5) Wait! A solution to make the whole thing work just like we know it can! Double down -- with taxpayer money -- on what hasn't yet worked.

6) Look! A liberal! Git a rope!

7) Pay no attention to that social scientist aggregating data sets.

8) Look! Pinko-commie-fag academics talkin' trash about free enterprise and educational choice! Grab your guns!

9) We'll surely get the right charter- and private-school partners this time!

10) Well, shit.

11) Pay no attention to the poverty, chaotic lives and toxic culture of "that part of town." Public schools! Bad!

12) Avoid "that part of town."

13) MY kid's private school is pretty good -- a bargain at $9,500 a year!
14) Raise property tax on my house by $100 to fund those failed government schools?!? What, I'm made of money???

ON THE other hand . . . don't worry. Be happy. Donald Trump will fix it all.

Saturday, June 07, 2008

Aske nawt fore hoom thee bel towlez. . . .

When the president of a local school board decides that, no, public education isn't necessarily a public obligation, I'm not sure how much further a community has to go before it hits rock bottom.

After all, it's a little eye-raising -- even in Louisiana -- when a public-school poobah comes out for vouchers. What's next? Prostitutes for monogamy?

THAT'S WHERE the court of winners and wretches finds my hometown -- in a nosedive and still pushing the yoke and throttle hard. If it's indeed true that a strong community is one of proverbial "brother's keepers," Baton Rouge surely bears the mark of Cain.

Not that I'm completely surprised or anything.

Why would the president of a public school board -- such as East Baton Rouge Parish's Jerry Arbour -- say, in effect, "We give up. We can't educate your kids properly. Take the state's money and run"?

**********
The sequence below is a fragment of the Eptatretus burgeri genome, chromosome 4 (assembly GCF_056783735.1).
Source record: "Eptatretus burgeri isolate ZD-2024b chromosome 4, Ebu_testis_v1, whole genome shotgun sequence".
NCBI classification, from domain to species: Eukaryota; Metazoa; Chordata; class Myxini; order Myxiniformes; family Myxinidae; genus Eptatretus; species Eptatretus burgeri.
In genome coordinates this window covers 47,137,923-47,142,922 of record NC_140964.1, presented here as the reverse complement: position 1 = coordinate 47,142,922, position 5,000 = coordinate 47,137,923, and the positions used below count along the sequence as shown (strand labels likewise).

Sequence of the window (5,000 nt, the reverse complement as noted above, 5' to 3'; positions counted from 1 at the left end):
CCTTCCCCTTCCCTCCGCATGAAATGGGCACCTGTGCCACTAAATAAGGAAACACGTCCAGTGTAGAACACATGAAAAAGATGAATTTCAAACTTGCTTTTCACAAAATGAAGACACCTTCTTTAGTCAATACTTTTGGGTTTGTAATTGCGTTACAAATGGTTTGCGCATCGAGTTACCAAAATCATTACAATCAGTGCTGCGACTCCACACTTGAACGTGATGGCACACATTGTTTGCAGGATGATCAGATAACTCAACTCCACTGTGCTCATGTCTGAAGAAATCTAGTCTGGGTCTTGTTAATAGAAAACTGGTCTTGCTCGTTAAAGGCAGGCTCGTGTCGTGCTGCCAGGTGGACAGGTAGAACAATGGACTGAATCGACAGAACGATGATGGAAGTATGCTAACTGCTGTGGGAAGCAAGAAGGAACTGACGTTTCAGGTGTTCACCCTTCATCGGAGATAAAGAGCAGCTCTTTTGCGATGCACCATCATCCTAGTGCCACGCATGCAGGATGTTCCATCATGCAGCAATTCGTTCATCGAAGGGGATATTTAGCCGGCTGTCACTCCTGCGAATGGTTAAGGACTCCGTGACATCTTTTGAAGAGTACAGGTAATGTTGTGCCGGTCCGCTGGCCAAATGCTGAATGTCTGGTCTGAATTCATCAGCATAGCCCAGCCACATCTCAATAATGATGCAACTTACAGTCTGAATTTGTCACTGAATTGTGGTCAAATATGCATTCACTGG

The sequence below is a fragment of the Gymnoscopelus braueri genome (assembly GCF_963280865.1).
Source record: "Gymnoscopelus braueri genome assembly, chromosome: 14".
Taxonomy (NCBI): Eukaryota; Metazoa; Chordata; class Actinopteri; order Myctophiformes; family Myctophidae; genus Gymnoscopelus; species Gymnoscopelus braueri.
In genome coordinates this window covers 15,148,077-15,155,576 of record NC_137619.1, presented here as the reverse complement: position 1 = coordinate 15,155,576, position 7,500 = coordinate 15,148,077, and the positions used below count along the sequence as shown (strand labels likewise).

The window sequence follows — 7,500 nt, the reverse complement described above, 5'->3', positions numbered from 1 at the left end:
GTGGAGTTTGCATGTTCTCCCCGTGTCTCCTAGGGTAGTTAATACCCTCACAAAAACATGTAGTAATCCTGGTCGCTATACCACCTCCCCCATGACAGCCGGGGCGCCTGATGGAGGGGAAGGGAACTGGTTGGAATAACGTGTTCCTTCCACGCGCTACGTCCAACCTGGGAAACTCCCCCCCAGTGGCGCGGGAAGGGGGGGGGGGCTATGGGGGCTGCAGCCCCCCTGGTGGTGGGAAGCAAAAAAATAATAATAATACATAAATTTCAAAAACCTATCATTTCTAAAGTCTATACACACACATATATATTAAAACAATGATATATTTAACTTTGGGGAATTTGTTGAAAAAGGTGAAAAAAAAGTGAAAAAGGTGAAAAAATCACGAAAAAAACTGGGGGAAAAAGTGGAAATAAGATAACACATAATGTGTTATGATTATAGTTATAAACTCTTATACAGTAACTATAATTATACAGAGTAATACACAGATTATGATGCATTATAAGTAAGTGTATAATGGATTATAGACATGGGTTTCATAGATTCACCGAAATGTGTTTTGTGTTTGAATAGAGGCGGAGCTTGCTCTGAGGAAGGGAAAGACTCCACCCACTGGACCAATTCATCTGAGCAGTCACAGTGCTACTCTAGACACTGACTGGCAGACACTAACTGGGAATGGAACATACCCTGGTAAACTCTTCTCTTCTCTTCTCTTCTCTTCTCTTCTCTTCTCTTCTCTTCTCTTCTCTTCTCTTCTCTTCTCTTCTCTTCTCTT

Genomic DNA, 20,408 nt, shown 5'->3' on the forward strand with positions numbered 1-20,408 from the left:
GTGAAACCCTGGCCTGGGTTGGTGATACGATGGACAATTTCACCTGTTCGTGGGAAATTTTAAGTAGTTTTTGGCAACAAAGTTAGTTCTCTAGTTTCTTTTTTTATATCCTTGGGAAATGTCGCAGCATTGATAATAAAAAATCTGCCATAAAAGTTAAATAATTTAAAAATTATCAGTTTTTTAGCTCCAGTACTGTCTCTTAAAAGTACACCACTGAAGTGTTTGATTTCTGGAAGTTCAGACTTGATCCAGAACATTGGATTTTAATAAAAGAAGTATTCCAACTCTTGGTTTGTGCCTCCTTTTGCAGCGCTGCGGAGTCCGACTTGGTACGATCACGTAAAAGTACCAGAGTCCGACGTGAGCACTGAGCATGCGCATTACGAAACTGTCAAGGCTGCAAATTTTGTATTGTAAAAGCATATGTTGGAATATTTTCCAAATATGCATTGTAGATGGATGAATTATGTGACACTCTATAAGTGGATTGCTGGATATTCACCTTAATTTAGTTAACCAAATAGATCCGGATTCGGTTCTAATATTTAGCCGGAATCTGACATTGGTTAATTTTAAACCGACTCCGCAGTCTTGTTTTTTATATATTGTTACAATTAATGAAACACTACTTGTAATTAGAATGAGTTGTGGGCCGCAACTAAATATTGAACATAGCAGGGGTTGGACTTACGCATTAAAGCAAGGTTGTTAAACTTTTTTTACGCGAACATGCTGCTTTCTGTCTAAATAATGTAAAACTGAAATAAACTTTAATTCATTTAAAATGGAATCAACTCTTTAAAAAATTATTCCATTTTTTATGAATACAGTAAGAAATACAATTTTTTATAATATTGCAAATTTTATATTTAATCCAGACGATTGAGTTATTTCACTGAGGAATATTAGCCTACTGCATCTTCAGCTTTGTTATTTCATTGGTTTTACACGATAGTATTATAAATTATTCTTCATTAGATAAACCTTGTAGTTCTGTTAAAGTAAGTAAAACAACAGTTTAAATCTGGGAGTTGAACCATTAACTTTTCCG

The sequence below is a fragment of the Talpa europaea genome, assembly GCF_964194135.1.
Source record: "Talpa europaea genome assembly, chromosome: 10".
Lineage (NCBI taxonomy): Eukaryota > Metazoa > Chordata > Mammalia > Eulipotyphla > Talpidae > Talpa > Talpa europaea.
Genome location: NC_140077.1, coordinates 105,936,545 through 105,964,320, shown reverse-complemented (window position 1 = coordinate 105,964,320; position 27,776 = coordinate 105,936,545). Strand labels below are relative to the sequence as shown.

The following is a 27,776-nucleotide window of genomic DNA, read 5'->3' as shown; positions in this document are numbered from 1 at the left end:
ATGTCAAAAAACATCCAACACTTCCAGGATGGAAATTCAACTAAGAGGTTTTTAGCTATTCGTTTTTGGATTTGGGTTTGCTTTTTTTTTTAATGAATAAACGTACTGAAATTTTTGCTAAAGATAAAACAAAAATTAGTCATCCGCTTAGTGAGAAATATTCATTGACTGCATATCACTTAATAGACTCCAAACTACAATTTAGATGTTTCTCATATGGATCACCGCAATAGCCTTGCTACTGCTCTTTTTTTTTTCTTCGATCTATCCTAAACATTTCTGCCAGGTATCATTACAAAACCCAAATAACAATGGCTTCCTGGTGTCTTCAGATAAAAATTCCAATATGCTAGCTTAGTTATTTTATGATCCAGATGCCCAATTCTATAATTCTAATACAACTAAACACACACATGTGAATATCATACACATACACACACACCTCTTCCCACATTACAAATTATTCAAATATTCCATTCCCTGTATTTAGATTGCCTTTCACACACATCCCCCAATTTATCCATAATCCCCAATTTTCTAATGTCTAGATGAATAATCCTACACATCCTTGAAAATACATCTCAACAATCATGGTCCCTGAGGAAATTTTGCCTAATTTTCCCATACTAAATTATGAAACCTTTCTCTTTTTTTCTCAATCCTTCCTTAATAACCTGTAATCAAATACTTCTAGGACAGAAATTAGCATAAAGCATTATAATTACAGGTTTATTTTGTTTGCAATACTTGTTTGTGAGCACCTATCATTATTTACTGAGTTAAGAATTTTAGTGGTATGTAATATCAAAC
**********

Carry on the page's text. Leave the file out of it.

Communities outsource things like collecting garbage, not educating their children. Public funds need to go to entities accountable to taxpayers as a whole, not to entities accountable to God-knows-whom (or what) or, perhaps, accountable to no one at all.

Why would communities not insist upon adhering to such a basic principle?

Well, for one thing, because it's hard. And because, first, some sort of commonweal must exist. Individuals must find it within themselves to bond themselves irrevocably to others on some level beyond that of the clan . . . or Klan, as the case may be.

John Deaux must, somewhere within himself, find the strength to be his brother's keeper. Even if that brother is a minority, or poor, or just not all that edifying to be around.

You'd think folks in the Bible Belt would be more serious about biblical principles. But we are talking about Louisiana.

AND WE ARE TALKING about the Deep South here. We are, after all, talking about a region where -- historically -- the electorate hasn't cared much for education, and what care it had was for "white" schools. "Nigger schools" got what was left over from those slim pickings.

In state after state, community after community across the South -- and, to be fair, in many urban areas outside the South -- we have seen a familiar progression from the earliest days of school desegregation.

First, a federal court steps in to order the integration of public schools long under the unequal and unjust yoke of de jure segregation. Then, after much fulminating by local pols and sometimes violent outrage on the part of the public, a token effort is made at "integration." Usually, this involves the admittance of a token number of minority students into "white" schools under the banner of various "freedom of choice" schemes.

Of course, after some time, a federal district judge would deem such tokenism as wholly unacceptable. Baton Rouge's stab as such foot-dragging proceeded at a grade-per-year snail's pace, and had not yet reached the elementary grades by the time the federal judge had enough in 1970.

Then -- at least in Baton Rouge's case -- "integration" was to be achieved through voluntary majority-minority transfers and through a "neighborhood schools" plan. That's right, going to your own neighborhood school constituted race-mixing progress.